Monday, November 4, 2013


Yeah, that kind of describes this weekend. Well, Saturday at least.

Six months of planning, meeting, brewing and announcing culminated in what I think was one of the best beer events I've had the pleasure of being involved with—the 1901 Albany Ale cask tap at the Albany Institute of History & Art. 

Two plus hours of beer and history, I was the proverbial pig in shit. 

Ryan (the brewer), a jackass, and Alan (the Canadian).
Our host and partner, the Albany Institute and their curator of History and Material Culture, Dr. W. Douglas McCombs, set the tone for the evening by displaying not just a few old coasters and and beer bottles, but by developing a full exhibition in the Rice House. Doug brought out everything from an 1840s Joel Munsell print of Robert Dunlop's brewery, to the original 1901 Amsdell brewing log (with the original recipe for this 1901 recreation) to an 1980s sign from Bill Newman's brewery—the first craft brewery on the East Coast. Their artifacts panned a a huge swath of time in the history of Albany Ale. Aside from the good Dr. McCombs, The Institute's Director Tammis Groft and especially the Institute's Director of Development Elizabeth Reiss—and her amazing staff—kept the wheels from falling off as the beer flowed. 

Alan—my partner-in-crime in this whole Albany Ale shebang—arrived from the Great White North around 4pm and I picked them up shortly thereafter—and it was a good thing we got there when we did, because the event ramped up promptly at five. By 5:15—after a countdown from five—C.H. Evans' brewer Ryan Demler had tapped the first cask of Albany Ale made in more than 100 years, with nary a drop spilt, I might add. The crowd of nearly 170 people ebbed in front of the table on which the little cask was perched. Ryan and I frantically poured pints of the amber liquid placing them in the outstretch hands of folks eager to taste a bit of history.

I'm sure your all asking at this point—what about the beer? It seems to have been quite the hit. 

The firkin.
Courtesy of Geoff Huth
So much so that Ryan needed to make a beer run at around 6pm. By that point, we had already gone through a firkin and a half-barrel, but the break in the action also gave Al and I the chance to pimp the Project a bit. In any case, the beer was generally what I expected—sweet and mild. What I wasn't expecting was the rich, toffee and citrus, almost orange like notes in it. At 5.2%ABV, this version of Albany Ale seems to have been quite an easy drinker, too. A far cry from its mid-19th century Grandpa—the Albany Ale of the 1860s—which most likely ticked in closer to 8 or 8-1/2%.

By 7pm, things wound down at the Institute. Alan and I said our goodbyes to the Institute and Evans folks, with handshakes and congratulations around, on a job well done by all parties. We topped off the evening with a dinner of Mexican at the venerable El Mariachi. Then off to the Lionheart to meet up with a few more cask-tap attendees—Chad Fust (who helped out with the Vassar brewing logs last September), his lovely girlfriend Rei; and Ethan and the boys from Community Beer Works in Buffalo—for more Albany Ale (and some CBW brews, too.)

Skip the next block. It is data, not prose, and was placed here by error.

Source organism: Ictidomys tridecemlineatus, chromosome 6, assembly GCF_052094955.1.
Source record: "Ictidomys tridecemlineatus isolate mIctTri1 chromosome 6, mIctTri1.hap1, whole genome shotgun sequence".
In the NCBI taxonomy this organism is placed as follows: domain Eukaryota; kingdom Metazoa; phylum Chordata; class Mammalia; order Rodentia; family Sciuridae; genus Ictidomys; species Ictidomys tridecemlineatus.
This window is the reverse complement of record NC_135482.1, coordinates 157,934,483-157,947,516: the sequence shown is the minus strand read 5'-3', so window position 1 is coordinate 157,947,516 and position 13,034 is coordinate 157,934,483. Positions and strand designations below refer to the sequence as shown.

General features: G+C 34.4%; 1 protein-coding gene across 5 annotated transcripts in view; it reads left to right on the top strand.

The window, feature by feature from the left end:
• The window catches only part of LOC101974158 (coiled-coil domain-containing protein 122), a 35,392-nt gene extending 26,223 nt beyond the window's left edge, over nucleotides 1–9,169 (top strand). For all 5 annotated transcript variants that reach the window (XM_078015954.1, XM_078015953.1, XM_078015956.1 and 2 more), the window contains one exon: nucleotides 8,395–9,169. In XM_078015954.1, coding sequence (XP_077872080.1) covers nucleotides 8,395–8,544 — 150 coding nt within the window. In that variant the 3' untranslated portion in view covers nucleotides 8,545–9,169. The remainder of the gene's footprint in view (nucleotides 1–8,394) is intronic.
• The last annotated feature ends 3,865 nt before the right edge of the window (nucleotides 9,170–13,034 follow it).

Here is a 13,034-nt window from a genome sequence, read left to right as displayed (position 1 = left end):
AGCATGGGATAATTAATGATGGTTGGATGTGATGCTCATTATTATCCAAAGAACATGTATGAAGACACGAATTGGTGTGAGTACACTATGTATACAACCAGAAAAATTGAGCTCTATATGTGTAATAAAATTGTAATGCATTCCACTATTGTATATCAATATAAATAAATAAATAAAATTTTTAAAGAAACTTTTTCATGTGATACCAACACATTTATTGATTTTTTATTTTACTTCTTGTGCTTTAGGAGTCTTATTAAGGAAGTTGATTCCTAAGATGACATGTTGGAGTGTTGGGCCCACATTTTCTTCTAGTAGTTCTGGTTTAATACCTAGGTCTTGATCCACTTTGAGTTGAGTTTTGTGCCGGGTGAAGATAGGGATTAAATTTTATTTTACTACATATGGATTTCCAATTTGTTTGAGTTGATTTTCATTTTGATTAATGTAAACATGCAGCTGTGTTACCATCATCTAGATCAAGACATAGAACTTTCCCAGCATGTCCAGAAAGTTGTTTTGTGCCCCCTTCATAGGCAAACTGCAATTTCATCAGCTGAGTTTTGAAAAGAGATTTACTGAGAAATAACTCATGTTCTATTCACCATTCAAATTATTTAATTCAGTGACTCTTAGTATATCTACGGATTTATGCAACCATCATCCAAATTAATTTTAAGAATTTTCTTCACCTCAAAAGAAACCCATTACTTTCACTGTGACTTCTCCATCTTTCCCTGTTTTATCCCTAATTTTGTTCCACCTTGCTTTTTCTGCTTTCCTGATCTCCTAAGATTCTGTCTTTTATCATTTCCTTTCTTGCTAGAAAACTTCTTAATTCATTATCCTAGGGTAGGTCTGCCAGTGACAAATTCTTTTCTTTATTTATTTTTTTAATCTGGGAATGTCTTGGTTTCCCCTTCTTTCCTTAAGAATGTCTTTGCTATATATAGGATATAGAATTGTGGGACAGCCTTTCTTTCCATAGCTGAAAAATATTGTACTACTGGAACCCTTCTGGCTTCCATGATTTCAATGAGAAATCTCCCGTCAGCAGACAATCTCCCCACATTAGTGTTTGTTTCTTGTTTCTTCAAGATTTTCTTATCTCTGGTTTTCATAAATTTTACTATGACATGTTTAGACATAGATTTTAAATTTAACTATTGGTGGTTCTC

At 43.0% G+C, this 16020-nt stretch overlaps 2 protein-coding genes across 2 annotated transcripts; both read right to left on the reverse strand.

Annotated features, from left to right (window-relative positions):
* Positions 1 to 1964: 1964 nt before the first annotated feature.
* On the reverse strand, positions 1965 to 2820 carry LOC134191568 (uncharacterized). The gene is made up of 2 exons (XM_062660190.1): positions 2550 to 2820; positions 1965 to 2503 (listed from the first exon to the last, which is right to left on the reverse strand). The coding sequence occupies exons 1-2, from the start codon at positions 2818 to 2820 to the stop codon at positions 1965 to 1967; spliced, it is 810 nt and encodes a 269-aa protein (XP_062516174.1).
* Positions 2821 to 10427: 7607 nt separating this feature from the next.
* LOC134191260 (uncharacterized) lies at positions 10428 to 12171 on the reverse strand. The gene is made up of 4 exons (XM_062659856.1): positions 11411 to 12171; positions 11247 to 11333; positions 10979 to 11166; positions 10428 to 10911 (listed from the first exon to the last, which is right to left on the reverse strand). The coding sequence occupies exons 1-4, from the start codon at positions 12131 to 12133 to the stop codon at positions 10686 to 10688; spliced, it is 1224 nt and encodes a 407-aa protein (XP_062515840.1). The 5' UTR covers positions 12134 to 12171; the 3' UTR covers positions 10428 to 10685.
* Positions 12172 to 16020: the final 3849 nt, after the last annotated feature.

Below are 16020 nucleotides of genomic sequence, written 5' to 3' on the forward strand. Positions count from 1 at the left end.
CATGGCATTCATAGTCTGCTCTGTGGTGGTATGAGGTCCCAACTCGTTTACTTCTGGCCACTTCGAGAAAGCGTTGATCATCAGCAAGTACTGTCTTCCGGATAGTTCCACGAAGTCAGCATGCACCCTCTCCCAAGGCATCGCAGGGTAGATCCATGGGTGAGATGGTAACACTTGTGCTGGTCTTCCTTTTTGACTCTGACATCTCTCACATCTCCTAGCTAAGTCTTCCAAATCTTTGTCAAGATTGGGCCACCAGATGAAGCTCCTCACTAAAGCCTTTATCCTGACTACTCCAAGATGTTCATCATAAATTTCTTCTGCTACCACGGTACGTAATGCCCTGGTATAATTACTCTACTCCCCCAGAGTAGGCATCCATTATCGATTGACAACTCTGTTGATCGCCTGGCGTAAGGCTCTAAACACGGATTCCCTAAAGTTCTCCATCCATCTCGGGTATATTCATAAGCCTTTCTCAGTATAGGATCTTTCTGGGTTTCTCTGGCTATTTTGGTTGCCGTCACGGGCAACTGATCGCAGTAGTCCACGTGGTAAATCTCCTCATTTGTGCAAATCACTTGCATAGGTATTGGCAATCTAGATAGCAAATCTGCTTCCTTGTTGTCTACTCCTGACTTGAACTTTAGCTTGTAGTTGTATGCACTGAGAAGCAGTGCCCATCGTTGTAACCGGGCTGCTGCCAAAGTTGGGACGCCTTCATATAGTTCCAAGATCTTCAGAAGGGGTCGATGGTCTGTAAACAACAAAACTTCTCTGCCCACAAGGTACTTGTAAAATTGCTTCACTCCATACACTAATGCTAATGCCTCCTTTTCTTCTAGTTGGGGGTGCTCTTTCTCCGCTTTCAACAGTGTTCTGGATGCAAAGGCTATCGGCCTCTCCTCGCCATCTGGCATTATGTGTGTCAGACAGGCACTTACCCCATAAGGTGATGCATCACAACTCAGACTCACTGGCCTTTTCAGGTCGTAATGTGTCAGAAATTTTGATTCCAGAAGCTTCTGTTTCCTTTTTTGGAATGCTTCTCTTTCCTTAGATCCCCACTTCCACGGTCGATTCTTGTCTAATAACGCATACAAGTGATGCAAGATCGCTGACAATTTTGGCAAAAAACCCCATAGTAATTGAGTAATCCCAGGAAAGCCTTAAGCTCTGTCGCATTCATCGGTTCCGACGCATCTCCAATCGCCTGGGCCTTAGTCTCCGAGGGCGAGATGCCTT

As cool as it was to be involved with the brewing and unveiling of this beer, what I think is more important than just "the beer" is the partnerships we formed. The collaboration between a research project, a local museum and a brewery seems to have been a win-win for everyone.

The Institute brought in 170 people on a Saturday night in November—160 people who on most every other Saturday night, probably wouldn't have been in a museum, let alone seeing pieces of Albany's past—beery or otherwise. Ryan and C.H. Evans Brewing Company now have a bunch of kegs at a bunch of bars and pubs across the Capital Region, they've also indelibly tied themselves to the brewing history of this city.

But what about the Project—what did the Project get out of all this? We got 160 people to know just a little bit more about the Albany Ale Project and their own beery history—and that's all we've ever asked. Hopefully, recreating this beer will spark someone to look in that old trunk in the attic, or open that dusty book in the basement. Maybe—just maybe—someone out there has a piece of the Albany Ale puzzle, stashed away, someplace they haven't yet thought to look. That's what the Project got

That, and I got a derby and a sweet handlebar mustache out of the deal, too. 

Thank's to everyone who came out, and we'll see you at the cask tap of the next Albany Ale recreation—whichever one that might be!

You'll just have to wait and see...

For Alan's take on his trip to Albany and the cask tap event, check out his post here.


  1. Sounds great, almost like a sweetish ale with Amarillo prominent in the aroma.


    1. Having popped a few draught 1901s this afternoon, I can say that the cask version seemed a fair bit sweeter, but the citrusy nots still shone through. I don't know if I'd go as far as Amarillo-orange, but orange nonetheless.

  2. Extremely well done all you guys, much kudos.


  3. Sounds like it was a great time, sorry I missed it. Though I did get to try some Albany Ale the next day at the Pump Station. It was pretty good. Sweet but not cloying. I'd like to go back and give it a formal review. I'll be there on Saturday for a huge homebrew contest - maybe then. Cheers!